Posted by Nicole Behnam
Determined to make your way in through a sloppy crowd, you start talking to the bouncers and dropping promoter’s names with your ID in hand, hoping to reverse their permascowls. It doesn’t matter if it’s your best friend’s birthday, or that you’re Sam Nazarian’s “cousin.” It’s 12am on a Saturday night and you’re not an anorexic blonde.
And as for the bouncers and promoters whose only form of power lies in vetoing the unattractive or poorly-dressed who are merely trying to have a good time, they will likely categorize you abruptly and pay no further attention unless you’re willing to spend at least $600 on a table. Is this not a form of prejudice? Look around and you will occasionally see desperate hopefuls who have been ditched by their friends as well.
It’s sad, really. Welcome to Los Angeles.
How clubbing has somehow become an integral part of an Angeleno’s weekend is baffling. The club regulars seem to have no hobbies other than "popping bottles." And a majority of these people are uncomfortable dancing or letting loose without any alcohol. The club is the ultimate venue for the passionless—for people who are often so overly-eager to pick up a stranger because they feel there is no other outlet through which they can meet another person with a shared common interest.
Even the fancy white tufted couches don’t make the idea of dancing provocatively seem remotely classy or alluring. To tolerate the thumping bass—so loud that when you walk out, you experience a constant ringing in your ears—requires a certain level of alcohol buzz.
A group of friends who party at clubs to celebrate once in a while is understandable, but for the people who attend clubs regularly, they’re out to find happiness, companionship, and temporary escape where it doesn’t exist.
I’m no Saturday-night elitist, and I’ve definitely spent enough of my Saturday nights in Los Angeles nightclubs to know what they’re like. But a thoroughly enjoyable weekend for me involves conversations and laughing and good food with friends and family. I’m sure most of us would rather sit around with our friends and exchange funny stories than wear uncomfortable clothes and shoes hoping to catch someone’s eye in the unbearable darkness that is somehow essential to the club’s atmosphere.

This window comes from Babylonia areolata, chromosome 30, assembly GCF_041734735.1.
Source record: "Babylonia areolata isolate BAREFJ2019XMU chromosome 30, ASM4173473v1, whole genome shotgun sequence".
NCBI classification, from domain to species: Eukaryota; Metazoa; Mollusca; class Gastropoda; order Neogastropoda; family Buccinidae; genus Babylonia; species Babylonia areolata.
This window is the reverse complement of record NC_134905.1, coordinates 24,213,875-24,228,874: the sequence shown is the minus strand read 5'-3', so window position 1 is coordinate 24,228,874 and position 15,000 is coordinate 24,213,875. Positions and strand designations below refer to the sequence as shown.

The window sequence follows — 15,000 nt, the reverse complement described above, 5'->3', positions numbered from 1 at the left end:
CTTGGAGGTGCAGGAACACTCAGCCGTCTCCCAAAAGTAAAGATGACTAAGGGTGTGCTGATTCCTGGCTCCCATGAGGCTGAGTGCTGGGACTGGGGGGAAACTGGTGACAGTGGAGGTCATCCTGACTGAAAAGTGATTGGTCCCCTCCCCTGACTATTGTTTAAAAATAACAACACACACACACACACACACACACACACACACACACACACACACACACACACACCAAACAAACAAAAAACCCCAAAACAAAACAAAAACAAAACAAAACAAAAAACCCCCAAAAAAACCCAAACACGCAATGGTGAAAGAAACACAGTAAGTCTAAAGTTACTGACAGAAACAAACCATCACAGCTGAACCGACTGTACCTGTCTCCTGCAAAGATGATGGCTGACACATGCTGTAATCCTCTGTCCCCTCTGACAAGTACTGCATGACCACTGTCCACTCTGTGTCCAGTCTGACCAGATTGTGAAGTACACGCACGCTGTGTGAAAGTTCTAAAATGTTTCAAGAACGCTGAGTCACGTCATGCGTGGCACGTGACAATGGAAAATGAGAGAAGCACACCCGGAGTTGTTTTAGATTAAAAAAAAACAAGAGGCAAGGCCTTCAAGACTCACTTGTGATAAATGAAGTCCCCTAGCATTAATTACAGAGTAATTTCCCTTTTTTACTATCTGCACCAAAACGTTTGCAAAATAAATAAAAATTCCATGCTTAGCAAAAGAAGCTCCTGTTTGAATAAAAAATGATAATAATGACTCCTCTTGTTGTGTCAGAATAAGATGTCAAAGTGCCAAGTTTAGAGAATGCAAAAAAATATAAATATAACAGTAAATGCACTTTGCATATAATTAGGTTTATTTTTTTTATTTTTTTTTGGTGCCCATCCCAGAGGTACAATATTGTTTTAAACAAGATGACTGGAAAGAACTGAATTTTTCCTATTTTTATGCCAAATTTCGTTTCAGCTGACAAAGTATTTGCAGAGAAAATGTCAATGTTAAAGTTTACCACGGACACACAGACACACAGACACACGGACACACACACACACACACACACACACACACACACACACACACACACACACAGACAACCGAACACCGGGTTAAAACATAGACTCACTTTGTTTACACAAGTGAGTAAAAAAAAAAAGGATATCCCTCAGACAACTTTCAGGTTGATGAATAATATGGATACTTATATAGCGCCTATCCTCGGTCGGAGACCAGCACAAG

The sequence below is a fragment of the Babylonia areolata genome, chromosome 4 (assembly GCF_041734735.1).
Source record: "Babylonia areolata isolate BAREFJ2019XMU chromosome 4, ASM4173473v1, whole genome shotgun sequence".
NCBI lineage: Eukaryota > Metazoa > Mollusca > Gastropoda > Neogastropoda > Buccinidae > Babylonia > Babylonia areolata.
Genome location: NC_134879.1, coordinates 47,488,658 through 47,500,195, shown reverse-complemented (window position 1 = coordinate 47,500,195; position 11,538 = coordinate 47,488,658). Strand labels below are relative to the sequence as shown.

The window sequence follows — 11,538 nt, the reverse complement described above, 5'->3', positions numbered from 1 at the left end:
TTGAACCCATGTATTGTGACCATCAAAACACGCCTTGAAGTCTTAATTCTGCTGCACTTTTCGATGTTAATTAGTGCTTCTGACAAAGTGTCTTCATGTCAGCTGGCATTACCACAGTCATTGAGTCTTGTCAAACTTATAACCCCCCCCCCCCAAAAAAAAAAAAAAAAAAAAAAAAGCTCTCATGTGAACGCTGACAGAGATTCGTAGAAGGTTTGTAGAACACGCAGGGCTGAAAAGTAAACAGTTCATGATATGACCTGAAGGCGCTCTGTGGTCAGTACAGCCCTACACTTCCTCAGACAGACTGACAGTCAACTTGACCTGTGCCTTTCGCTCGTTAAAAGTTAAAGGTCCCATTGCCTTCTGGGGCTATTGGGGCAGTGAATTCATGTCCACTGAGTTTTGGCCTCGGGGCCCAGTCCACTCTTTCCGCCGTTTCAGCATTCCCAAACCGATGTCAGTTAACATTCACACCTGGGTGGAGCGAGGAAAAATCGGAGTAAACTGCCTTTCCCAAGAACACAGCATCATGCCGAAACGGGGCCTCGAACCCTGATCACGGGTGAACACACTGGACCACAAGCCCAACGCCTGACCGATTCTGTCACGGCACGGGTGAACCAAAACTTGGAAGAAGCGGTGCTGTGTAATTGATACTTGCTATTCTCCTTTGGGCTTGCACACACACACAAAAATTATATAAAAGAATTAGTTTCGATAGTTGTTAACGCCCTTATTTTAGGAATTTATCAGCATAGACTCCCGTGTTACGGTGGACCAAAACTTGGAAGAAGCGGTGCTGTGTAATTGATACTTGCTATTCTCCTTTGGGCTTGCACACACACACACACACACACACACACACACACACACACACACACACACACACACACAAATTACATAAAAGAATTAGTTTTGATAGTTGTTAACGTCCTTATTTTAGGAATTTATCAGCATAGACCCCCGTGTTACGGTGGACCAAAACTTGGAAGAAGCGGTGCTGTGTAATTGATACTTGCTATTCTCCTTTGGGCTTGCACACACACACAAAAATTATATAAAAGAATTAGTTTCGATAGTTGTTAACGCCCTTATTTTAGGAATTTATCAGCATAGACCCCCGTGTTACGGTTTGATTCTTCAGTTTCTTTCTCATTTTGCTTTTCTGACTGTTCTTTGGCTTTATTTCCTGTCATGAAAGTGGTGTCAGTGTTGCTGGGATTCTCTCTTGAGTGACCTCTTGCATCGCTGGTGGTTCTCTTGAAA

A club is like Physical Education class, where one person’s worth depends on being “chosen” by another similarly-lonely stranger who finds you physically adequate. How flattering. Is this how you want to meet people? Even online dating provides more information than your 30-minute drunken encounter. Think about it before you decide to become a club regular.
10.30.13 at 6:36 pm | Twitter has enabled us to read news headlines. . .
9.3.13 at 5:35 pm | We are going to be spending a lot of time at. . .
6.25.13 at 1:54 pm | Unfortunately, our confidence issues do not end. . .
4.22.13 at 8:29 pm | As for the bouncers and promoters whose only form. . .
4.12.13 at 5:40 pm | We weren’t built to sit at our desks or scroll. . .
2.5.13 at 1:33 am | He tried to cut himself off immediately. He even. . .
12.22.11 at 12:31 am | People often joke that a New Year's resolution is. . . (50)
8.8.12 at 4:04 pm | Rarely have I spent a day out of the house. . . (14)
11.21.11 at 8:25 pm | If you’re anything like the people I know, you. . . (14)
April 12, 2013 | 5:40 pm
Posted by Nicole Behnam
"Successful people never worry about what others are doing." -Unknown
Log in to your Facebook account and you will seldom notice a self-deprecating post on your Newsfeed. Nobody wants to share with their friends the inevitable failures or pitfalls that occur routinely, and why should we?
The biggest mistake we make is unconsciously affirming the notion that our social media worlds (Facebook, Instagram, Twitter, et al.) represent real life.
Graduations, job promotions, engagements, weddings, college acceptances, baby showers, bachelorette parties, and pictures of lavish vacations are daily reminders that we are not currently enjoying the same luxuries. As we scroll down, we feel compelled to “like” all of these posts, but secretly—very secretly—we are wondering when our time will come, and why our lives aren’t as exciting.
We weren’t built to sit at our desks or scroll through our phones, reading the overwhelming heaps of useless intel about other people—we were meant to LIVE.
But even as I write this, I sense a mild hypocrisy within myself. My cell phone is almost always within reach, and I cannot avoid my computer, because my job requires me to use it. So I am compelled to check my social media accounts, and I’m even guilty of posting at least once per week.
So what’s the solution? How can we separate ourselves from a generation that thrives on cell-phones, social media, and multiple apps?
The answer is Mindfulness—paying attention to what’s happening in the present moment, by channeling our bodies, feelings, and our minds. In a recent Los Angeles Times article, I read that a Professor at Claremont’s MBA program takes 15 minutes per day during his lecture to teach his students the art of mindfulness.
Google has offered mindfulness training to its employees for years as well; The reason being that mindfulness helps tune out distractions and enforces a healthier “work mode” as well.
If you’re dating your cell phone or your laptop, break up with it. But before you do, look up mindfulness and learn how to routinely exercise this lesser-known phenomenon.
Our generation deserves better—we deserve to be happier and undisturbed.